For the state in which I reside, the median household income is $58k. If one assumes two working people in an average household, that means that those two on average are each making less than $30k. However, that household income is certainly sufficient for a decent life if that couple do not live in a high-cost area. Of course, workers in the high-cost areas typically make much more than the median.

Other than one major metroplex, most cities in this state have housing in the $60k-$200k range which is certainly affordable on $58k of household income. I suspect a lot of the angst from posters regarding the economy and housing are from those who live, or want to live, in the trendy, expensive areas.

Move, I say.
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Old 11-10-2018, 09:16 AM
 
17,783 posts, read 12,462,980 times
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Quote:
Originally Posted by Teak View Post
Getting back to the OP's claim that 50% of Americans make $30k or under: it is hard to evaluate why that statistic is of such concern without further qualification.

For the state in which I reside, the median household income is $58k. If one assumes two working people in an average household, that means that those two are each making less than $30k. However, that household income is certainly sufficient for a decent life if that couple do not live in a high-cost area. Of course, workers in the high-cost areas typically make much more than the median.
You canít assume HH means two earners. Iím not sure if your state keeps track but I believe for the US the BLS keeps track of HH income, 2 earner HH income and 3+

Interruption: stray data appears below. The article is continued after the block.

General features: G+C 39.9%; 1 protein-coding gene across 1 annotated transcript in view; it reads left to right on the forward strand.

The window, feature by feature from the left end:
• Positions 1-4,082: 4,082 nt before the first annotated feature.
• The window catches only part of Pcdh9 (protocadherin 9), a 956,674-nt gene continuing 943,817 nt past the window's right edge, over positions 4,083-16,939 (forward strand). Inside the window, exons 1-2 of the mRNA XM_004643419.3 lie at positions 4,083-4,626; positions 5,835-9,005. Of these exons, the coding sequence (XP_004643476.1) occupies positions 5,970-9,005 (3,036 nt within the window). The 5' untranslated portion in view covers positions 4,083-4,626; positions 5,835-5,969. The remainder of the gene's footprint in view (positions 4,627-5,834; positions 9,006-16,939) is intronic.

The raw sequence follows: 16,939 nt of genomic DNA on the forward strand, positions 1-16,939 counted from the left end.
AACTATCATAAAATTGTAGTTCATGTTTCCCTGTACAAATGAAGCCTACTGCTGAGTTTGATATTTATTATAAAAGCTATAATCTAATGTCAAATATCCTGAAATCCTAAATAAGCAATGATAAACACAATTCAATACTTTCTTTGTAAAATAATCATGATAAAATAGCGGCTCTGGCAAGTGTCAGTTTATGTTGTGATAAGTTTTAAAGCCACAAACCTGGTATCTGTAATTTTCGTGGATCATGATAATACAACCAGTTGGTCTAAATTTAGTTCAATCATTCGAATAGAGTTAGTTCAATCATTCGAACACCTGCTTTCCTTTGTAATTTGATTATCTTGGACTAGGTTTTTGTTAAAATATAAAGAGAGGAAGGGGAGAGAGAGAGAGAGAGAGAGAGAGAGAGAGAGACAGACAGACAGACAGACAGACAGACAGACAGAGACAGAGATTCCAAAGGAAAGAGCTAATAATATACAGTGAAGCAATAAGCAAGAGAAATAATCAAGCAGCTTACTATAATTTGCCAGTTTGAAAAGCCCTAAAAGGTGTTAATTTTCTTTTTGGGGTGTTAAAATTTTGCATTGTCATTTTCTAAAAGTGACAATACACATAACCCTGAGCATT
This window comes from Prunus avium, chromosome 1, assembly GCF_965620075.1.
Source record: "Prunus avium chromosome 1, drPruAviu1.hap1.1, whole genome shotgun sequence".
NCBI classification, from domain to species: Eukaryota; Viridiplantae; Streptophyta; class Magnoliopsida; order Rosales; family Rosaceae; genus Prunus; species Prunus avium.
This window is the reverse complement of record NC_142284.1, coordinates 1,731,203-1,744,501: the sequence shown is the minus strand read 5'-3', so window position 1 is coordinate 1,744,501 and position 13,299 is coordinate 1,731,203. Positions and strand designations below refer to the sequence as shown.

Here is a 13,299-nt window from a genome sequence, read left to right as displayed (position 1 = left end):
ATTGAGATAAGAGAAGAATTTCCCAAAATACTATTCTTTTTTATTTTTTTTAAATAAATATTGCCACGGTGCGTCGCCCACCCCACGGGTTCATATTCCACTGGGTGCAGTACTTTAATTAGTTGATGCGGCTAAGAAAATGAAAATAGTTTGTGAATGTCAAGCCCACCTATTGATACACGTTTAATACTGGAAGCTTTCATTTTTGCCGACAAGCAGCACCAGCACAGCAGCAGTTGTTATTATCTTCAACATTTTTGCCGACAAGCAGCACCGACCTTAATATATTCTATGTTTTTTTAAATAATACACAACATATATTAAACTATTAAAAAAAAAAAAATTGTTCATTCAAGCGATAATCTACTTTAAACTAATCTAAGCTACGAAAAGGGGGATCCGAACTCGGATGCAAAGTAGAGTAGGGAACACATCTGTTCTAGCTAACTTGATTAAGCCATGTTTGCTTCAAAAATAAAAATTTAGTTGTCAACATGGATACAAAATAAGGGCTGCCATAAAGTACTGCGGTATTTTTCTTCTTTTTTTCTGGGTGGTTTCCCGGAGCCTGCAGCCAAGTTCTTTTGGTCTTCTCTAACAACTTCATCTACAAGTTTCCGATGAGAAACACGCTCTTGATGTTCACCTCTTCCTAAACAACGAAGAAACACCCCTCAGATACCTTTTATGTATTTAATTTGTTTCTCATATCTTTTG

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Old 11-10-2018, 09:29 AM
 
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Quote:
Originally Posted by Lowexpectations View Post
You canít assume HH means two earners. Iím not sure if your state keeps track but I believe for the US the BLS keeps track of HH income, 2 earner HH income and 3+
U.S. Census Bureau defines it as the sum of income from everyone in the house over the age of 15.

Most 18+ move out to college or into their own digs; thus, we are talking about high school students ages 16, 17, and 18, who do not make that much working parttime jobs; thus, household income is really for two working adults.

For the roughly 1/3 of young adults who still live at home, I doubt that they contribute their income equally with their parent's income into covering household expenses. Maybe some pay a bit in rent and such, but many young adults live at home in order to save money for a house down payment.
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Old 11-10-2018, 09:34 AM
 
17,783 posts, read 12,462,980 times
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Quote:
Originally Posted by Teak View Post
U.S. Census Bureau defines it as the sum of income from everyone in the house over the age of 15.